Against this backdrop, police urge night drivers to be on the lookout for potential hazards on the road. Turn on those headlights and keep a steady pace. But let’s face it, even with all precautions, sometimes it falls short. Road accidents, particularly when involving intoxicated people using the street as their bed for the night, lack precise science.

“We navigate the roads with caution, anticipating the worst, but there might be limits even when advised to ‘be careful because someone might be sleeping on the street,'” adds the taxi driver.

Okinawa’s streets: A human obstacle course

In the vibrant districts of Naha, Okinawa, 2021 saw over 35,000 emergency calls – second only to Shinjuku. A staggering 84% were complaints about heavily intoxicated individuals, some using the curb as an improvised pillow, dangerously straddling the roadway.

By May 2023, the count of roadside nappers hit 2,341, a notable increase of 409 from the previous year. While not all result in tragedies, the constant risk is palpable, making it a stark reality for many.

Drenched in the fumes of alcohol, street sleepers pose a genuine threat to those who cross paths with them. In 2022, in Matsuyama, Naha, a police officer trying to guide a man off the road ended up being physically assaulted. Though the assailant was later arrested for obstructing official duties, the incident prompts a question: how do you assess mental clarity when alcohol saturates their thoughts?

So, what’s the deal with Okinawa drawing so many street sleepers? Well, for starters, making direct prefectural comparisons is a bit challenging since Okinawa is the sole region tracking these figures. When probed about it, the prefectural police first pointed at the consistently warm climate, averaging over 20 degrees annually. Sure, the high temperatures might cloud people’s minds and mess with their reasoning, but that’s not the whole story.

The police cite another key factor: alcohol. In Okinawa, famed for its tasty local “awamori” liquor, drinking is practically a social rite. Japan, as a whole, nods along, boasting a national alcohol intake of 7901.3 kiloliters per 100,000 inhabitants (April 2019 – March 2020). Notably, this count doesn’t even include Okinawa. In the Alcohol Consumption per Capita Ranking, Okinawa secures second place with 9794.9 kiloliters, just behind Tokyo (17,830). That’s over 2000 kiloliters more than the national average, making Okinawa a real heavyweight in the drinking game.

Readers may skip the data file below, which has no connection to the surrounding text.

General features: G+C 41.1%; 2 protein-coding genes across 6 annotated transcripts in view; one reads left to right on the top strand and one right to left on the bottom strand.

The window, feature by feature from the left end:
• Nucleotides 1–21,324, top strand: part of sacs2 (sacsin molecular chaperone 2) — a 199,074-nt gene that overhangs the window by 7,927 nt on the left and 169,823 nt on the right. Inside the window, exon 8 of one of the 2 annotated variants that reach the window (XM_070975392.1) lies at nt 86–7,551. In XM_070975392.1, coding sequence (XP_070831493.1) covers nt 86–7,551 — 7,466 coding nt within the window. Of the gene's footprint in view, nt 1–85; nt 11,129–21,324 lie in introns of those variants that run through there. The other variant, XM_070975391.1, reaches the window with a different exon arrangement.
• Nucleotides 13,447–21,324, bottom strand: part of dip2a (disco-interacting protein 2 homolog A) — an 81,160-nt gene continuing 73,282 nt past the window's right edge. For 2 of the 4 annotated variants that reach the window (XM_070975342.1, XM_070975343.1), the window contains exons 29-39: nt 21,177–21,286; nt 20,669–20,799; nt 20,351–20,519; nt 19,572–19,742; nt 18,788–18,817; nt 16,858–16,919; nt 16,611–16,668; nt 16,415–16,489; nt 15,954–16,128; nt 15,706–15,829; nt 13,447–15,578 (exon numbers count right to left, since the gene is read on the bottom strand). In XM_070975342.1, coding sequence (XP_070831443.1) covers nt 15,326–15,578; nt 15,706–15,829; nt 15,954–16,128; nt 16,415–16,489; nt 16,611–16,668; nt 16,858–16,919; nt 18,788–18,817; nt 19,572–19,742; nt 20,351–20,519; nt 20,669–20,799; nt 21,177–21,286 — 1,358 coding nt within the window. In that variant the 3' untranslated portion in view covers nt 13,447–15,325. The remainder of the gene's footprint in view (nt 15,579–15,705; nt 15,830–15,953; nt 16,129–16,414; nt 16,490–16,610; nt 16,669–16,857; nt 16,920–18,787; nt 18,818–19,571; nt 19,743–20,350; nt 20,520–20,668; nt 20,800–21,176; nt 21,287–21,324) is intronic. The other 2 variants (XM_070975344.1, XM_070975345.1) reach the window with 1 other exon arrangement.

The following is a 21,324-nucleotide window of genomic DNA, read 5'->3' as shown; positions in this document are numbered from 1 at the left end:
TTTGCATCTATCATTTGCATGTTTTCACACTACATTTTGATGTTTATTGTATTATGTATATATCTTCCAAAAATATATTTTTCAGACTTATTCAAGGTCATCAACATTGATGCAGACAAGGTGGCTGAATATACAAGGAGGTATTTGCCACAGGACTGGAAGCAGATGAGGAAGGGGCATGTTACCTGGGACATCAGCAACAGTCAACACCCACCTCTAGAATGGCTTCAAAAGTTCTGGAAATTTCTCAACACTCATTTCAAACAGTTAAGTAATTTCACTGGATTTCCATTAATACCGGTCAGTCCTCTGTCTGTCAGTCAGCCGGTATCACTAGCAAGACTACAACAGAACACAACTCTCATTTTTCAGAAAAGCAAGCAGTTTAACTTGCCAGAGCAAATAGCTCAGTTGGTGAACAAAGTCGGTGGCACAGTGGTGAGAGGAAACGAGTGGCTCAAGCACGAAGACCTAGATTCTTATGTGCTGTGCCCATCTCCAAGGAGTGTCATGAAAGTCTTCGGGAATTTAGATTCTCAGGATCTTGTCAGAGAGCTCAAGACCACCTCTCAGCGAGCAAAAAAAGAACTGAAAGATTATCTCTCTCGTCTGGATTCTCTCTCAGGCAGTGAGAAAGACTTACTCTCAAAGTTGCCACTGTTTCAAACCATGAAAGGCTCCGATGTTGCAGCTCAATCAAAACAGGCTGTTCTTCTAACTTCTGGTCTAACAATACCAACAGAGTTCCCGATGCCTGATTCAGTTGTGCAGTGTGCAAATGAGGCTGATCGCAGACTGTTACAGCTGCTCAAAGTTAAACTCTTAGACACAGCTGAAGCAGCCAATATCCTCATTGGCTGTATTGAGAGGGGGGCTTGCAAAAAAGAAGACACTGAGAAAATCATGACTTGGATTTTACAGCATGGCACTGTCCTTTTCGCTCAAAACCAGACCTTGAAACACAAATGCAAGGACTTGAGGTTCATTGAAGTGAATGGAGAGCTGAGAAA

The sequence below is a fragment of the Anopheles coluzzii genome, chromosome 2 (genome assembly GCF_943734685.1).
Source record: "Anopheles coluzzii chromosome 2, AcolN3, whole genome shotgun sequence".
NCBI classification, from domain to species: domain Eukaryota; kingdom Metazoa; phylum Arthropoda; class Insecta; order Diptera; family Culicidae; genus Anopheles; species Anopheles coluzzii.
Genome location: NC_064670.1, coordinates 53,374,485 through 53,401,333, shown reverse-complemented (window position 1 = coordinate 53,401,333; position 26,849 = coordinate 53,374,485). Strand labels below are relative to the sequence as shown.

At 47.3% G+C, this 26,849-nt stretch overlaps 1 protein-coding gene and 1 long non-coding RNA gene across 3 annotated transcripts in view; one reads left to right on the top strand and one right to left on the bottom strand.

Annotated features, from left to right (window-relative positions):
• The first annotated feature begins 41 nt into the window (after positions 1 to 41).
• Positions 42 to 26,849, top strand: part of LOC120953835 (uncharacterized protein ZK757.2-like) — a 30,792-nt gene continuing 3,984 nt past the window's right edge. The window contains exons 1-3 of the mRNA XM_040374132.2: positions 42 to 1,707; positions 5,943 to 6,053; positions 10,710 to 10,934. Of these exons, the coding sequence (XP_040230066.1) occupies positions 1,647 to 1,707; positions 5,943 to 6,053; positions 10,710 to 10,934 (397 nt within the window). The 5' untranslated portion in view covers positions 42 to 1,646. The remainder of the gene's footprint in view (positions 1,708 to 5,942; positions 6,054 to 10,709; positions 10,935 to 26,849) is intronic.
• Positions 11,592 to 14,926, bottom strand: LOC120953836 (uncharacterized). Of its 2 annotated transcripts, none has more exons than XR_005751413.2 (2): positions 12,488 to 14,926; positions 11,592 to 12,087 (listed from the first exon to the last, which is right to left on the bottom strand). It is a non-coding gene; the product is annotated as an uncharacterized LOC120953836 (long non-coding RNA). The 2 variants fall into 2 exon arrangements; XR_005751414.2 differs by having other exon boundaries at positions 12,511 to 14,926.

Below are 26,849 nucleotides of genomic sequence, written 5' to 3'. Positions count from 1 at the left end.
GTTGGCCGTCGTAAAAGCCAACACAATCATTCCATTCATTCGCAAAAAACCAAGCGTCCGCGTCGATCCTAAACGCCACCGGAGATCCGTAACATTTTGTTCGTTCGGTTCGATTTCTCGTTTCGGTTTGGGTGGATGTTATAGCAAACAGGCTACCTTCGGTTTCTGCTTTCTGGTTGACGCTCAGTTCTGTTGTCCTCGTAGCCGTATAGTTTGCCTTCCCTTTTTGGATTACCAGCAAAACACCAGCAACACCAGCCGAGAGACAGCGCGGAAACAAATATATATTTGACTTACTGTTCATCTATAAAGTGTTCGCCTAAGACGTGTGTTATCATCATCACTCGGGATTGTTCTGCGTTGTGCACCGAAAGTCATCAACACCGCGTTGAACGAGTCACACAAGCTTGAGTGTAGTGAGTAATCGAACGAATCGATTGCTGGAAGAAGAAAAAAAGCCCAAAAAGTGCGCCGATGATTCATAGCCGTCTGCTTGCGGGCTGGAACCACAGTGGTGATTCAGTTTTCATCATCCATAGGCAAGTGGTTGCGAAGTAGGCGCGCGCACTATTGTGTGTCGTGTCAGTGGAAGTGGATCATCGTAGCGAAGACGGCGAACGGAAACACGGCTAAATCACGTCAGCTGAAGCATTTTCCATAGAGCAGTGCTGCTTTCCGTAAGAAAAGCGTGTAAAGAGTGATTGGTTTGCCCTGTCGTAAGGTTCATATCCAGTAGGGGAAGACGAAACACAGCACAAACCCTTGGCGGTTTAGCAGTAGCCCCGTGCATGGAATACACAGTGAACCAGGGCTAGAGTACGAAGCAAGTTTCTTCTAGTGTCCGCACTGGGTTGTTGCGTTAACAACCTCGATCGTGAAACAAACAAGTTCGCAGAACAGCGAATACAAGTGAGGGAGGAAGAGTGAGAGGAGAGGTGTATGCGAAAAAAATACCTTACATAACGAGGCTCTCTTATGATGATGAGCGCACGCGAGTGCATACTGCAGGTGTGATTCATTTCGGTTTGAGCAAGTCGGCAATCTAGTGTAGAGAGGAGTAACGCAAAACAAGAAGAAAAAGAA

This clarifies the common sight of people sprawled on the roads, resting their clouded heads on the asphalt and unwittingly risking their lives in the process.

The pedestrian is (almost) always right

Man sleeping on sidewalk
Picture: ワンセブン / PIXTA(ピクスタ)

The sheer tragedy of the whole scene blurs the lines when it comes to assigning blame. In fatal cases, the driver finds themselves in an unforeseen situation, while the pedestrian confronts the ultimate consequence.

Yes, there’s negligence involved, like sleeping on the road after a few too many. But at the heart of it, we’re talking about human lives.

Article three of the Automobile Accident Liability Security Act (自賠責保険) outlines the allocation of responsibility in case of accidents. Put plainly, the driver is typically held accountable for the death or injury of another person, even if their behavior is severely impaired due to alcohol intoxication. This often results in facing both civil and criminal charges, bringing along hefty fines.

These incidents typically wrap up with insurance companies settling for a 30 million yen lump sum through automobile liability insurance. However, it doesn’t necessarily end there. In 2022, a man in his 60s tragically lost his life due to “roadside sleeping.” Legal proceedings ensued, and personal injury insurance bumped up the driver’s owed compensation to 70 million yen. He was, after all, the one behind the wheel.

Keep caution up, year-round!

The sight of people sleeping on the road is truly alarming. But it also serves as a wake-up call for all of us navigating Japanese streets. As the fiscal year winds down, the odds of encountering these situations rise for both taxi and regular drivers. Even with heightened patrols, handling them promptly and averting nighttime tragedies isn’t always a smooth ride.

Let’s stay sharp on the roads all year round, and be ready to sound the alarm if not behind the wheel. No matter how many warnings come our way during certain times, keeping that awareness always fresh is key. And, of course, let’s drink responsibly and save our beds for a peaceful night’s sleep.

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Sources